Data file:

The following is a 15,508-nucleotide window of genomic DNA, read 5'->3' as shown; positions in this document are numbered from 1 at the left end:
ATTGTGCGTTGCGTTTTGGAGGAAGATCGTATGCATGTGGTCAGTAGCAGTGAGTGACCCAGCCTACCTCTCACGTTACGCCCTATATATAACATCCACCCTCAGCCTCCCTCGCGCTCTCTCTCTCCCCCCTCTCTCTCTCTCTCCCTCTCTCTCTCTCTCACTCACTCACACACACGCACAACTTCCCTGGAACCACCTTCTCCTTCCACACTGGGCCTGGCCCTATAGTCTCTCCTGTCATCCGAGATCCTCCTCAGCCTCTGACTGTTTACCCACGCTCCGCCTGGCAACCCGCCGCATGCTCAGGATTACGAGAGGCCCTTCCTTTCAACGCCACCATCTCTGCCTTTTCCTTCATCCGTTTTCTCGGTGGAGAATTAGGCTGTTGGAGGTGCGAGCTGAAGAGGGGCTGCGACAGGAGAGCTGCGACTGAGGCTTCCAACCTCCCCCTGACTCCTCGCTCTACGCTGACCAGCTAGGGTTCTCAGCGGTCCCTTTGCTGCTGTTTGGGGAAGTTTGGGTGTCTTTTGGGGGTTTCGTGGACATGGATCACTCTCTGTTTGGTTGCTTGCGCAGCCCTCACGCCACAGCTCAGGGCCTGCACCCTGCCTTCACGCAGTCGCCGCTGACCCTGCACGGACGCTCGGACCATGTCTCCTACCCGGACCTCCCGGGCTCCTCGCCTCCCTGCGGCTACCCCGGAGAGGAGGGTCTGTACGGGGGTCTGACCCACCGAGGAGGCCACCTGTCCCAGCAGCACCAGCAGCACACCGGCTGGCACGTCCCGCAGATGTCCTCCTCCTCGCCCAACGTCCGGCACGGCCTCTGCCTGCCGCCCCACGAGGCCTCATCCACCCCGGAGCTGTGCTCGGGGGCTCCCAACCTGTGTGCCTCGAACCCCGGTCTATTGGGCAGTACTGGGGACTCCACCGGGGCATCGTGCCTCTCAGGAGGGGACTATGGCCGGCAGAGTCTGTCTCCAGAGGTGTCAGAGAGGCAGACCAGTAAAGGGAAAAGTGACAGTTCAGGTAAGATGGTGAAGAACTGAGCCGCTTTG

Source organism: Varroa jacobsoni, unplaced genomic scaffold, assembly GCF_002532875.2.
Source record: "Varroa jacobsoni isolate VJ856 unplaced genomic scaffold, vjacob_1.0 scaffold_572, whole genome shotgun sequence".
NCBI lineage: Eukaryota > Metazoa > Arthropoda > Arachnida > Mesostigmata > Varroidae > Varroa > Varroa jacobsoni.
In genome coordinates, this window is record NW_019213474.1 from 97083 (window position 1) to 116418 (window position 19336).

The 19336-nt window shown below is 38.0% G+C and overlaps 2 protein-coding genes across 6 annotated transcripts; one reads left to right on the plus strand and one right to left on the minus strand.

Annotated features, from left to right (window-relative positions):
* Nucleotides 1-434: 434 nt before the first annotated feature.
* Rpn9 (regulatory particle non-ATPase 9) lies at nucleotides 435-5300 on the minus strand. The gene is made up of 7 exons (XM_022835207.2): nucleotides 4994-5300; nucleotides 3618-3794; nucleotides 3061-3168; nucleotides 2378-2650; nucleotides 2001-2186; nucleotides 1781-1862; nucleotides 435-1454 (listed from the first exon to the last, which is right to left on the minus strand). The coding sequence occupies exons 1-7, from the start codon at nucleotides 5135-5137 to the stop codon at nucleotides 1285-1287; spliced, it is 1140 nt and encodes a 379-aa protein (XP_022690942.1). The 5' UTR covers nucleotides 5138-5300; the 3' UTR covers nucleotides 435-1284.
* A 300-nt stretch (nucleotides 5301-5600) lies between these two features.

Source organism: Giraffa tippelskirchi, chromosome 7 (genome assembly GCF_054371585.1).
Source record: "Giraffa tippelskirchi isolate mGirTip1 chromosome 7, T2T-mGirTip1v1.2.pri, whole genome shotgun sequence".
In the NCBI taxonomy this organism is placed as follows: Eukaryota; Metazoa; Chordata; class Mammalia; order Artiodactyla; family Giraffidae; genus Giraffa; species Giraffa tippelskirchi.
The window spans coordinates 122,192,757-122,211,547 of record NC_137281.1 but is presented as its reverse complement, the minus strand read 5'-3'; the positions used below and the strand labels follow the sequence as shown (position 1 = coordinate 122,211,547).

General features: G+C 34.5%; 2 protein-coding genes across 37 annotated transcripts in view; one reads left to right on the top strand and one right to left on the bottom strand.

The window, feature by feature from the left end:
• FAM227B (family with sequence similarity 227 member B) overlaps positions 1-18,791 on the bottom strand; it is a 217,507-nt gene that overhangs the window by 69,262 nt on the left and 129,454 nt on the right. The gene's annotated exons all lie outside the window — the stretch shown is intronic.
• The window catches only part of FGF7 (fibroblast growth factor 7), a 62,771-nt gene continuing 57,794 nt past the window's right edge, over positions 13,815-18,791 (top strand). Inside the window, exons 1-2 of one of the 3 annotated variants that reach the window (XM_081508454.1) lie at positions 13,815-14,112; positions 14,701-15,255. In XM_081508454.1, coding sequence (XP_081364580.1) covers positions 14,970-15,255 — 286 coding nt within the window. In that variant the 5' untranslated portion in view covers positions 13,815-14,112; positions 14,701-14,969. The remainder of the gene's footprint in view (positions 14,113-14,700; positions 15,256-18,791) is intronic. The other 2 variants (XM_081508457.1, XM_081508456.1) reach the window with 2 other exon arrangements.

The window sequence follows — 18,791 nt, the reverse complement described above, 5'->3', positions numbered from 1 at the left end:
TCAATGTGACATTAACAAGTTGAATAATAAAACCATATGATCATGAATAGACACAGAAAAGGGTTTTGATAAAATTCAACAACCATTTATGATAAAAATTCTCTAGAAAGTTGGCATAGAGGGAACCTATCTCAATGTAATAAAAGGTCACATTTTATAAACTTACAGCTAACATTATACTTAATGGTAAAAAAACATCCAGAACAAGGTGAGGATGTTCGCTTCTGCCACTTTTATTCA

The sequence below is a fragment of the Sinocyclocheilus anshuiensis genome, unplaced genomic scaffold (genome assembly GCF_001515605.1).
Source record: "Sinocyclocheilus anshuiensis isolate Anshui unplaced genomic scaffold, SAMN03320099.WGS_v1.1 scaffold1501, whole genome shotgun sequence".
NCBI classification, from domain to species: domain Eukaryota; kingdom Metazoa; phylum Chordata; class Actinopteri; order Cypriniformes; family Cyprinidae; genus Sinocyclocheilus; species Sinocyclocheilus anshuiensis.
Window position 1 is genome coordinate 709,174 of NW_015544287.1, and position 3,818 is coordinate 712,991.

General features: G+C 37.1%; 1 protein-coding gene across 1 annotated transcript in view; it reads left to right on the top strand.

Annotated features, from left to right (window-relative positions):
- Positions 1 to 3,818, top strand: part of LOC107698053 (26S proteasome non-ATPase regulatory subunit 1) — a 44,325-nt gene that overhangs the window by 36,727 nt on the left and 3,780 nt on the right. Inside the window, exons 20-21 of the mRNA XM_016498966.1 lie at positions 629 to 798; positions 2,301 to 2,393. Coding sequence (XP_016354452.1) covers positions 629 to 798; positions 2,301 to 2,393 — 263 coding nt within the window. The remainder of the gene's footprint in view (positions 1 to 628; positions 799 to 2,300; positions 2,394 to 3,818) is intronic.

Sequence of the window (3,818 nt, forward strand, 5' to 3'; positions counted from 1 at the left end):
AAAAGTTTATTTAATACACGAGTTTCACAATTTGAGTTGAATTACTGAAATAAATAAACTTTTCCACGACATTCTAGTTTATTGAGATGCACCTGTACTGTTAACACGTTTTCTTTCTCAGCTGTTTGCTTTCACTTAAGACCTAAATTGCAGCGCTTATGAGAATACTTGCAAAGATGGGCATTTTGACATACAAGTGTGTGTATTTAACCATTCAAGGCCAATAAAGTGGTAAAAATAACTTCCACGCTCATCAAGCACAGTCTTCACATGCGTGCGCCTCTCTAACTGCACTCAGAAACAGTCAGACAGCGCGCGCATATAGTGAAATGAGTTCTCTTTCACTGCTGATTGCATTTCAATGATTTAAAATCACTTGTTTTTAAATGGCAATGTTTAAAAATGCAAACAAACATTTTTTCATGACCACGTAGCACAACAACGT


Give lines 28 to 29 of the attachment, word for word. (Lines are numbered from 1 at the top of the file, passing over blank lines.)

- Positions 1 to 3,818, top strand: part of LOC107698053 (26S proteasome non-ATPase regulatory subunit 1) — a 44,325-nt gene that overhangs the window by 36,727 nt on the left and 3,780 nt on the right. Inside the window, exons 20-21 of the mRNA XM_016498966.1 lie at positions 629 to 798; positions 2,301 to 2,393. Coding sequence (XP_016354452.1) covers positions 629 to 798; positions 2,301 to 2,393 — 263 coding nt within the window. The remainder of the gene's footprint in view (positions 1 to 628; positions 799 to 2,300; positions 2,394 to 3,818) is intronic.

Sequence of the window (3,818 nt, forward strand, 5' to 3'; positions counted from 1 at the left end):